This essay, expressing Fanon's deep anxiety about the political direction that the Algerian struggle was taking is perhaps his most significant piece of work. Yet it is also a single piece in a corpus that is dedicated to explaining the dynamic of struggle, standing alone as a warning to anybody engaging in revolutionary struggle. But it is for this piece that Fanon should be most remembered because in it he explicitly elevates independent political thought over "the party" and criticises emerging elite for its dishonourable pursuit of political office as "a means of personal advancement". Fanon died shortly before the liberation of Algeria from French colonialism, so he did not witness the country's descent into post-colonial authoritarianism but his most pessimistic projections, outlined in "The Pitfalls of National Consciousness" were fulfilled by the very party that promised freedom there.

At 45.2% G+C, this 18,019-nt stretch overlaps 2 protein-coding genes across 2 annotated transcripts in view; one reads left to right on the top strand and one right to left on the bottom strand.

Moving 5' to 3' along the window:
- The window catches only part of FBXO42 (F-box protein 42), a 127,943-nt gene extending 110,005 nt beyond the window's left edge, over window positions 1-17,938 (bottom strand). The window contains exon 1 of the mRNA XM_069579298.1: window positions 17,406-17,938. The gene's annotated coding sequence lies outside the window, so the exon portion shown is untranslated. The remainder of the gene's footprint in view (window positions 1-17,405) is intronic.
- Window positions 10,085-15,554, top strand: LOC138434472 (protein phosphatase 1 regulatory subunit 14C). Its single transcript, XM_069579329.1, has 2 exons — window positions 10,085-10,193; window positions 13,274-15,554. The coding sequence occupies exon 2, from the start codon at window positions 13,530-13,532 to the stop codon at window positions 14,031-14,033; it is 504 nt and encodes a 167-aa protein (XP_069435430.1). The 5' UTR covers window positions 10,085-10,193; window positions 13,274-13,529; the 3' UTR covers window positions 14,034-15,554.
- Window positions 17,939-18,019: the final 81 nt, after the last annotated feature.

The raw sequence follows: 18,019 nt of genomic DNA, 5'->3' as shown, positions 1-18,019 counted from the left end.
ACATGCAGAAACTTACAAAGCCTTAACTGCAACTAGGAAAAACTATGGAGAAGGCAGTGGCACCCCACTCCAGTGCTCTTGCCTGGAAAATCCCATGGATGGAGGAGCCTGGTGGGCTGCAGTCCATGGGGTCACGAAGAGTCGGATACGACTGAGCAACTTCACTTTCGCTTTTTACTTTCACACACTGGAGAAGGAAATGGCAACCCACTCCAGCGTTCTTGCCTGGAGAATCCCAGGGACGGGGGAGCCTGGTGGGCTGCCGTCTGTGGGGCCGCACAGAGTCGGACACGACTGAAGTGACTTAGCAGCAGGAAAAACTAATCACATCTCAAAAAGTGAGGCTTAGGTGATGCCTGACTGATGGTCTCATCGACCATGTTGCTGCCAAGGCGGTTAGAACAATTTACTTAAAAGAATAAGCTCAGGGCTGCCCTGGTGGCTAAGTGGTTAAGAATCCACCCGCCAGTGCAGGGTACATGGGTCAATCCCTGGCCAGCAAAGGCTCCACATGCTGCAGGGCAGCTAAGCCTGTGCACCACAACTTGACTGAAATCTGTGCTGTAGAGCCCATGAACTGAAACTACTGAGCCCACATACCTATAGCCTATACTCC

More recently, Edward Said has committed the greater portion of his political writing to a critique of the Palestinian authority and its failure to provide any kind of strategic or moral vision. Edward Said has consistently spoken against and written about the Israeli occupation of Palestine and, since the signing of the Oslo Accords he has opposed the fraudulent "peace process" in the Middle East. When the deal was done, and another formerly revolutionary elite was rewarded for its surrender with a stake in power, Arafat, Rabin and Clinton shook hands on the Whitehouse lawn on September 14, 1993. Edward Said stayed away from the event and instead warned Christopher Hitchens: "This is a sell-out; a shabby and abortive thing. Stay clear of it." In response to these criticisms, Arafat's junta confiscated every one of his books from all of the bookshops in West Bank and Gaza in August 1996. This is the kind of freedom that the Middle East peace process has guaranteed for Palestine. His most recent book, "The End of the Peace Process", is a collection of brilliant essays and articles that are focussed on the sell-out of the Palestinian people by the Palestinian authority, and their oppression by this elite. Most importantly, Edward Said offers a means of resisting the new repression. "These essays have been written as testimony to an alternative view," he writes in the introduction, "another way of looking not just at the present and the past, but at the future as well." There has to be an alternative, Said argues, because "no paper arrangement, such as the one being projected now, can be transformed into peace." In response to these criticisms, Arafat's junta confiscated every one of his books from all of the bookshops in West Bank and Gaza in August 1996. This is the kind of freedom that the Middle East peace process promotes in Palestine.